Widely considered to be one of death metals few remaining ‘real’ bands, Decapitated have released their 7th album. It comes after the success of 2014’s ‘Blood Mantra’ and sees the band continue their signature sound, with a few experimental twists thrown in.
The album opens with ‘Impulse’, which (ignoring the incredibly impressive drum fills) does not sound like death metal. We get soaring melodies and crisp harmonies, nothing like the blaring riffage we would expect. But it comes eventually, along with some fairly Jamie Jasta-esque vocals. Right from the word go there is no sign of messing around, the ferocious instrumentalists almost assaulting their weapons, while still managing to bring back the lyrical melodies heard in the introduction. The 6 minute running time even allows the fuzzy introduction to briefly return, showing that Decapitated can provide an explosive track with complete musicality.
A tense riff supported by low, dissonant strings leads us into the blast-beat-fueled ‘Deathvaluation’. Something I keep noticing is the bands tendency to move away from the insistent power chord movement that a lot of modern metal seems to be obsessed with, introducing some more sympathetic, higher strings into the mix. A technically wondrous shredded solo is the highlight of the track. Track 3 is much the same, double bass drumming permeates the floor, but a new approach to the vocal delivery keeps it fresh, throwing in a few backing vocals and double tracking.
Halfway through the album is where we see Decapitated haven’t lost any of their classic style, with the groove and lead playing still being at the forefront of their brutal sound, which includes some of the most violent vocals of the album so far. Unfortunately, ‘One-Eyed Nation’ is plagued by production issues, with the vocals sounding too quiet, and a lot of issues with dynamic fluctuation, presumably coming from poor compression.‘Anger Line’ yet again shows off Michal Lysejko’s drumming ability with pulverizing fills both opening and dominating the piece.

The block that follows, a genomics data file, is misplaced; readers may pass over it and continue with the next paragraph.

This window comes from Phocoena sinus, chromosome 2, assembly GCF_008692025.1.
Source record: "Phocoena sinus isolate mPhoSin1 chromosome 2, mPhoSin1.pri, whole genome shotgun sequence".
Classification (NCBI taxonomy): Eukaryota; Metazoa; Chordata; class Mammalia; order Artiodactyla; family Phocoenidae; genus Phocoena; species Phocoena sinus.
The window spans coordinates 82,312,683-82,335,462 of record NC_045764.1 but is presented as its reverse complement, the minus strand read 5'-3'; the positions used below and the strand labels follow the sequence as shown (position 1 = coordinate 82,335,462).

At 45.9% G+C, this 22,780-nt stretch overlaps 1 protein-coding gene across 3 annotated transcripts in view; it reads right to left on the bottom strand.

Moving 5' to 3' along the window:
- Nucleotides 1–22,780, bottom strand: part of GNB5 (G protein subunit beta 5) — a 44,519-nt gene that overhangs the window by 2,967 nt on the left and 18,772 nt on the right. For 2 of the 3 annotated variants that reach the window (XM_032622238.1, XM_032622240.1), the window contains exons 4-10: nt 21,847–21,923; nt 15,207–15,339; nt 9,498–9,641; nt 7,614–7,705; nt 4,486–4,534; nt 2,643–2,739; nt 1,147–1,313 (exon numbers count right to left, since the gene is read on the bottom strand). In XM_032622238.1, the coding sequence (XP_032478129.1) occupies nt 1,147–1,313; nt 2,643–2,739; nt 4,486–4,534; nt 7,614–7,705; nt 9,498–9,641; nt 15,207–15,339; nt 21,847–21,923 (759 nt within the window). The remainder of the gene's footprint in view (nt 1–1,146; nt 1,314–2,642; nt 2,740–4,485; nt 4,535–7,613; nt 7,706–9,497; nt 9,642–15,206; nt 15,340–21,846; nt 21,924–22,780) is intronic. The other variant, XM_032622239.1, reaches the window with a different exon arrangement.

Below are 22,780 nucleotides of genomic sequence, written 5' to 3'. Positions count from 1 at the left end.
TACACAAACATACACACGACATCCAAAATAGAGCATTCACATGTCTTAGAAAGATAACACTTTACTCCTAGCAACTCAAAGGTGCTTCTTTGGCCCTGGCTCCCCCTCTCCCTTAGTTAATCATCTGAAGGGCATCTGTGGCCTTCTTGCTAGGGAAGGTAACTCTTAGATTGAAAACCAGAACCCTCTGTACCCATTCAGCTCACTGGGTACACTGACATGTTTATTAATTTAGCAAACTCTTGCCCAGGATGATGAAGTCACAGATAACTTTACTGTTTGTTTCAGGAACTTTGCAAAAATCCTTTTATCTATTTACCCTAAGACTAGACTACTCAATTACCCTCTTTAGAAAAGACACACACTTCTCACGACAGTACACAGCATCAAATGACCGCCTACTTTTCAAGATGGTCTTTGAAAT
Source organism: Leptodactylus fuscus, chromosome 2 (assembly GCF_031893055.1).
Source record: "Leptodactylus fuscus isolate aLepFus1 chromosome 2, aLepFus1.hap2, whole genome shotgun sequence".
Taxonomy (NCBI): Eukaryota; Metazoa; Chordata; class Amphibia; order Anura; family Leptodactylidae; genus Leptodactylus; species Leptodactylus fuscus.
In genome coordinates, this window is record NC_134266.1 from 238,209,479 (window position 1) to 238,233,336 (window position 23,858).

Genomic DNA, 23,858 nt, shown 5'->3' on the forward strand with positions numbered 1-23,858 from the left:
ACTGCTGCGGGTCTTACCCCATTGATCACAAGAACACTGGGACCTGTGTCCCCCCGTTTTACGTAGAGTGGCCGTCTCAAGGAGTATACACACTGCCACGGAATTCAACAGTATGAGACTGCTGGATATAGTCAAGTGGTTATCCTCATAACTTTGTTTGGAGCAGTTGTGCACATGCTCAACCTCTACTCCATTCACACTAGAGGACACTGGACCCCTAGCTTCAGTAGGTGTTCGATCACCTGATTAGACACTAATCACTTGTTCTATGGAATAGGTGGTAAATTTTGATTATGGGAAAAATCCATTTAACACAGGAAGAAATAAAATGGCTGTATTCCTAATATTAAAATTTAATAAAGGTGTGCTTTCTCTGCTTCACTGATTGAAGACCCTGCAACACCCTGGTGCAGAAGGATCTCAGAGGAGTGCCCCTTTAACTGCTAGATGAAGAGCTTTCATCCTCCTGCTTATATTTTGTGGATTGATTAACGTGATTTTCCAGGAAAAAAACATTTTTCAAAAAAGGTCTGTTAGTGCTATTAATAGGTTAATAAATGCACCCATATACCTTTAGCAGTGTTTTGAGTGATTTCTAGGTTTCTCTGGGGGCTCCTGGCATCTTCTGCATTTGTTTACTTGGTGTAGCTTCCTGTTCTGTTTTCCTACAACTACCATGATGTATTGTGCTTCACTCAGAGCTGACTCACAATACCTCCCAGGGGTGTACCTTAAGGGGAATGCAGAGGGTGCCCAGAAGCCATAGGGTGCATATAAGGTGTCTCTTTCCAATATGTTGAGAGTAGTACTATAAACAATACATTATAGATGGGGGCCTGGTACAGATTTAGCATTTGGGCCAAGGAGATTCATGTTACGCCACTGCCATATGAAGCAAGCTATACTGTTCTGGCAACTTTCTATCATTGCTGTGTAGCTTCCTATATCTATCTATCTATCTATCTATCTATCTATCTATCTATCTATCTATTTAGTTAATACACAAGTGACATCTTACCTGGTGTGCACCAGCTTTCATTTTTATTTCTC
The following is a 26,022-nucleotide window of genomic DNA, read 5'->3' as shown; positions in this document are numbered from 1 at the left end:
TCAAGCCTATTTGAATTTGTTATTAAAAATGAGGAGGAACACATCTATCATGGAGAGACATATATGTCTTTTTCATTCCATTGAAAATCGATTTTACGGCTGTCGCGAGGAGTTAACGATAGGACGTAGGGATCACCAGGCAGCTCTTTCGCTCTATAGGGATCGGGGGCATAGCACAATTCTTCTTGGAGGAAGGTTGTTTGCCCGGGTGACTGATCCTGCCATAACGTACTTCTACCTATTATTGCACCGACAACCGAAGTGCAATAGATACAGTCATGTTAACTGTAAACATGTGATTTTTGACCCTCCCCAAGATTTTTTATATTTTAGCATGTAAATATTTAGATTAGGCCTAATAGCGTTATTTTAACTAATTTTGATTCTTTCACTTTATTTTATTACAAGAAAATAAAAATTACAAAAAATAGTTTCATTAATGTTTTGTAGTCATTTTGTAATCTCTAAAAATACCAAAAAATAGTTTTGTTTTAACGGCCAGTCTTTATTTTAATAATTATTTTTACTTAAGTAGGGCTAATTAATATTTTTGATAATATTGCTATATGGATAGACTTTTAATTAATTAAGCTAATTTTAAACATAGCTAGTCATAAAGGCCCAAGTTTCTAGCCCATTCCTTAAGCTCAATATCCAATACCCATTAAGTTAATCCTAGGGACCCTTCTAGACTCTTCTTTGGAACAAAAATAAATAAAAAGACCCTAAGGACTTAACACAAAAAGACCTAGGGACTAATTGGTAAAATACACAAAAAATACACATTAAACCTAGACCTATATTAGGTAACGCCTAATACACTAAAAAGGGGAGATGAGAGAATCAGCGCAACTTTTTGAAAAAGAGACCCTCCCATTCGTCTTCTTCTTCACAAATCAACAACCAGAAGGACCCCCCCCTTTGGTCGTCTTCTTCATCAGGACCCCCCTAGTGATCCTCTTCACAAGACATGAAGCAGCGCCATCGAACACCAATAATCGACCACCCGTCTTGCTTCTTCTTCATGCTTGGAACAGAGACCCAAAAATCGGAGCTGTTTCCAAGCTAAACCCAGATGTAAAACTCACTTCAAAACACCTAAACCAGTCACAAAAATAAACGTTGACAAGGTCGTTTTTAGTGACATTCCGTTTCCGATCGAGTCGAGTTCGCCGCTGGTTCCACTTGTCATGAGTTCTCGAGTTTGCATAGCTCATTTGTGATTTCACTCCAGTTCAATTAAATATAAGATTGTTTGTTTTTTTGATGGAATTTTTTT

‘Earth Scar’ opens with some experimental recording techniques that give it the feel of an early 2000’s Nokia voicemail being used in place of microphones, before more incredible drumming leads us back through another brutal track, that at some points gives us the closest thing to clean vocals we are ever going to see from Decapitated. Again, sadly, it is plagued with docking issues in the compression, making the dynamics throughout the entire track climb up and down, which, when you notice it is impossible to forget. Much like when you realize Metallicas Lars Ulrich is drumming completely out of time on ‘Seek and Destroy’. The horror never leaves you.
You never get a ballad on a Decapitated record, but ‘Never’ opens as if it’s going to be exactly that, until we hear the distant drum kit begin to roar. We are blasted through another wall of sound that we’ve been fed throughout the album, and the quality still doesn’t dip, with even tiny features such as the rising scale in the guitar near the beginning adding to the quality sound. And that’s where we end in terms of actual ‘songs’, as track 8 is a slow (mostly) instrumental full of groove (and production issues, but no one in the pit will be thinking about that).
Decapitated have come back with an excellent album, it’s over before you notice it begun, but that’s part of the beauty. There isn’t enough time for it to become formulaic or repetitive, and the exceptional drumming and ferocity, but complexity, of the tracks take you on a journey that can be enjoyed both in the pit and on the bus.
- Kill The Cult
- One-Eyed Nation
- Anger Line
- Earth Scar
7th July 2017
For Fans Of- Behemoth, Nile, Morbid Angel